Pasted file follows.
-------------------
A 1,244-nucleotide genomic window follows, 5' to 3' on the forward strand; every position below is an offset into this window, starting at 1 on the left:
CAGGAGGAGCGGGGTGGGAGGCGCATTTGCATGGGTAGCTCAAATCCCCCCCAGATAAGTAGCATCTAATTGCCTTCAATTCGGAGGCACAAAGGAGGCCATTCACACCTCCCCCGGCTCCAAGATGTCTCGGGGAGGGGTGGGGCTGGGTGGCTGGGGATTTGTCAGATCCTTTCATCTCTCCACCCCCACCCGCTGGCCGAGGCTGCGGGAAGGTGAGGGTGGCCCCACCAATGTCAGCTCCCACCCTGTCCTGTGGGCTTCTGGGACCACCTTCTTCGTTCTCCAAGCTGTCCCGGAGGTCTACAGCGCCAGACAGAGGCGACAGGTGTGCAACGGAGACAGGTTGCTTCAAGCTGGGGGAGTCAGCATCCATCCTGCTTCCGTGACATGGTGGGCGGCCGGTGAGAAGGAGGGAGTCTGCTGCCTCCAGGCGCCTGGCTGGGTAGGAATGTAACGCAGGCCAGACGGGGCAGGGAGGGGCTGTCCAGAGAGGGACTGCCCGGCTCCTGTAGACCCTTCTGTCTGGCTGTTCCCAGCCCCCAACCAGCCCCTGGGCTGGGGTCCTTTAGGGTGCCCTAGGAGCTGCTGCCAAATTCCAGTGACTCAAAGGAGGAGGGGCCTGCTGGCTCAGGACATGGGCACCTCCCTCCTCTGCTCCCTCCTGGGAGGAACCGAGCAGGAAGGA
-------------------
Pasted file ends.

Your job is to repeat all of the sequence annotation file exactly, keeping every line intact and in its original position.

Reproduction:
A 1,244-nucleotide genomic window follows, 5' to 3' on the forward strand; every position below is an offset into this window, starting at 1 on the left:
CAGGAGGAGCGGGGTGGGAGGCGCATTTGCATGGGTAGCTCAAATCCCCCCCAGATAAGTAGCATCTAATTGCCTTCAATTCGGAGGCACAAAGGAGGCCATTCACACCTCCCCCGGCTCCAAGATGTCTCGGGGAGGGGTGGGGCTGGGTGGCTGGGGATTTGTCAGATCCTTTCATCTCTCCACCCCCACCCGCTGGCCGAGGCTGCGGGAAGGTGAGGGTGGCCCCACCAATGTCAGCTCCCACCCTGTCCTGTGGGCTTCTGGGACCACCTTCTTCGTTCTCCAAGCTGTCCCGGAGGTCTACAGCGCCAGACAGAGGCGACAGGTGTGCAACGGAGACAGGTTGCTTCAAGCTGGGGGAGTCAGCATCCATCCTGCTTCCGTGACATGGTGGGCGGCCGGTGAGAAGGAGGGAGTCTGCTGCCTCCAGGCGCCTGGCTGGGTAGGAATGTAACGCAGGCCAGACGGGGCAGGGAGGGGCTGTCCAGAGAGGGACTGCCCGGCTCCTGTAGACCCTTCTGTCTGGCTGTTCCCAGCCCCCAACCAGCCCCTGGGCTGGGGTCCTTTAGGGTGCCCTAGGAGCTGCTGCCAAATTCCAGTGACTCAAAGGAGGAGGGGCCTGCTGGCTCAGGACATGGGCACCTCCCTCCTCTGCTCCCTCCTGGGAGGAACCGAGCAGGAAGGA